The head of Random House read Shiloh and liked it. The Civil War centennial was approaching, and he asked Foote if he would consider writing a short nonfiction account of the war for a series on American history. Foote thought it would be nice to take a break from novels for a year or so, and he agreed. He ended up spending 20 years working on a three-volume series, The Civil War: A Narrative (1958, 1963, 1974). The trilogy was almost 3,000 pages long, 1.2 million words, and he wrote it all by hand.

When Ken Burns produced his Civil War documentary for PBS, Foote was heavily featured, and viewers loved him. His Civil War: A Narrative series, which had initially been a modest success, suddenly became a best-seller. Foote had always struggled to get by on his writing — while he was working on his Civil War books, he relied on grants and private loans from Walker Percy. In the eight months after Burns' documentary aired, Random House sold 400,000 copies of Foote's trilogy, and he made $800,000 in royalties.

It's the birthday of the man who created Saturday Night LiveLorne Michaels, born in Toronto, Canada (1944). He formed a comedy duo with Hart Pomerantz. In the early '70s, they had their own television variety show, The Hart and Lorne Terrific Hour, on Canadian television. They also contracted their talents to comedic acts in the United States, writing for Phyllis Diller, Lily Tomlin, Joan Rivers, and Woody Allen. They wrote for the NBC show Rowan & Martin's Laugh-In, and then NBC asked Michaels to come up with a comedy show to replace the Johnny Carson reruns that aired Saturday nights at 11:30 p.m.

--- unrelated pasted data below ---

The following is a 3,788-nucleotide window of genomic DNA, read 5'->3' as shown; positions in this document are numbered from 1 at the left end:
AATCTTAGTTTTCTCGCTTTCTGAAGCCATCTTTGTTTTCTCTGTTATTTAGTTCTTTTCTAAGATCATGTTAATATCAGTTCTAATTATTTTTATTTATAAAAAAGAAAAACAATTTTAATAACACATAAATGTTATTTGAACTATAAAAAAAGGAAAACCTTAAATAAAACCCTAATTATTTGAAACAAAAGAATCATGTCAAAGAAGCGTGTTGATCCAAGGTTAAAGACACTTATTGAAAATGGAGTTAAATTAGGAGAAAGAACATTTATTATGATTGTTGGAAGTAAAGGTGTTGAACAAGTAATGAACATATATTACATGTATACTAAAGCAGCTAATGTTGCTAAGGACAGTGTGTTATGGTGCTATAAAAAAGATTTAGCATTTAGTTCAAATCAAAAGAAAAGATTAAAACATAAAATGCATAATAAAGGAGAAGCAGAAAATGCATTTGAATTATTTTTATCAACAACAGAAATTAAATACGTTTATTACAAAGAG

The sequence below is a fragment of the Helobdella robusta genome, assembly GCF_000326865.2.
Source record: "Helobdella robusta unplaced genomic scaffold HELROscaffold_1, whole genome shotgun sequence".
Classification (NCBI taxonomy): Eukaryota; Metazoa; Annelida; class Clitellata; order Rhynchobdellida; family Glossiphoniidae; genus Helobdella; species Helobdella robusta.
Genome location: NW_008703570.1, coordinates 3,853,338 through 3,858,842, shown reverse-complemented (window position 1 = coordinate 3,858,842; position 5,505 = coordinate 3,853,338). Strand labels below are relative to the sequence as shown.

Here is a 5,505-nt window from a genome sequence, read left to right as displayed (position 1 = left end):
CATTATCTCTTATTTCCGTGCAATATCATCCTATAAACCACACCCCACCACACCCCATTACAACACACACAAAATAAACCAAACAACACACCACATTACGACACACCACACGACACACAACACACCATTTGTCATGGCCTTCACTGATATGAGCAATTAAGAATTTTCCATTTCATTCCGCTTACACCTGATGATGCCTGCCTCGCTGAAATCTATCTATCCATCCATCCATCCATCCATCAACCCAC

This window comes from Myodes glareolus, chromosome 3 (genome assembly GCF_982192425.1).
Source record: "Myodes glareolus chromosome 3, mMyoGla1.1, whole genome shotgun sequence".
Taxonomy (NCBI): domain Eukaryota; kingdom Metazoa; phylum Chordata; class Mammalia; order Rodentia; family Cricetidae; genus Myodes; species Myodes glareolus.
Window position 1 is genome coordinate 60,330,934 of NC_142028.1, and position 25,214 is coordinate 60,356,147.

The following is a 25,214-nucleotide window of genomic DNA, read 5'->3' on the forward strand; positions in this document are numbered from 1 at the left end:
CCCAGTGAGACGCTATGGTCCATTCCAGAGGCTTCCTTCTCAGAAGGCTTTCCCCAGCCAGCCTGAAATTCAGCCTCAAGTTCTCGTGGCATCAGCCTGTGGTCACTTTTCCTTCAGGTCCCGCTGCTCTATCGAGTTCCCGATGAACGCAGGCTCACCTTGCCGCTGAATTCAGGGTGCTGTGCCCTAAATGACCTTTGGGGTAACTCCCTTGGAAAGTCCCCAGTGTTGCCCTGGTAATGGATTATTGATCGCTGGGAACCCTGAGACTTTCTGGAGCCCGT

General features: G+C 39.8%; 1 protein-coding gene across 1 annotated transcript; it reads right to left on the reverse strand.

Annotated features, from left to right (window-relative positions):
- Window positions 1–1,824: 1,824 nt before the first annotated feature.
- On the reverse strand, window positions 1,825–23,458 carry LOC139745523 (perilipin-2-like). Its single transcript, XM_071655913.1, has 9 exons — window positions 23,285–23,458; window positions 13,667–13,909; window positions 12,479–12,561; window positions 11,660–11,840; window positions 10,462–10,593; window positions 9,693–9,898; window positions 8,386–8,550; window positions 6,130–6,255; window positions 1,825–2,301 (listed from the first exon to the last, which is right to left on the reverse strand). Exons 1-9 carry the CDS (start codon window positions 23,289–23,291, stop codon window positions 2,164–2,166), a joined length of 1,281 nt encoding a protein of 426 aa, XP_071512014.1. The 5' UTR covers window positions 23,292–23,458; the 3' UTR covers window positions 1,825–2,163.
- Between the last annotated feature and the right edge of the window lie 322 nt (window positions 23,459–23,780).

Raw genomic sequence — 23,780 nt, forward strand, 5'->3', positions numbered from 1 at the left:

Michaels recruited talent from all sorts of places. Dan Aykroyd was a fellow Canadian, and Chevy Chase, John Belushi, and Gilda Radner had worked on the National Lampoon show. Muppet creator Jim Henson created sketches for the show, and recent Harvard grad Al Franken was signed on as a writer. Michaels put together the first season, 1975-1976, and won an Emmy for it.

It's the birthday of filmmaker Martin Scorsese, born in the Flushing section of Queens (1942). He went to seminary school with plans of becoming a priest, but he was expelled for roughhousing during prayers and went to NYU and majored in film instead.

He got a lot of attention for early films like Mean Streets (1973) and Taxi Driver (1976), but they didn't make much money, and his musical New York, New York (1977) was a complete flop. Scorsese thought his career might be over. He began drinking too much and wound up in the hospital. Robert DeNiro came to visit him there and told him to get his act together and make the movie they'd been talking about for years, about the boxer Jake LaMotta. Scorsese agreed, and he poured the next few years of his life into that movie, trying to get every detail exactly right. When the studio finally demanded that he send the picture to the labs for printing, Scorsese almost took his name off the project because in a minor scene in a bar he couldn't hear one of the characters order a Cutty Sark. He knew that was exactly the kind of drink that character would have ordered, and he wanted people to be able to hear it. He got his way, and Raging Bull was a big success when it came out in 1980. It's now considered one of the best films of the decade.

Be well, do good work, and keep in touch.®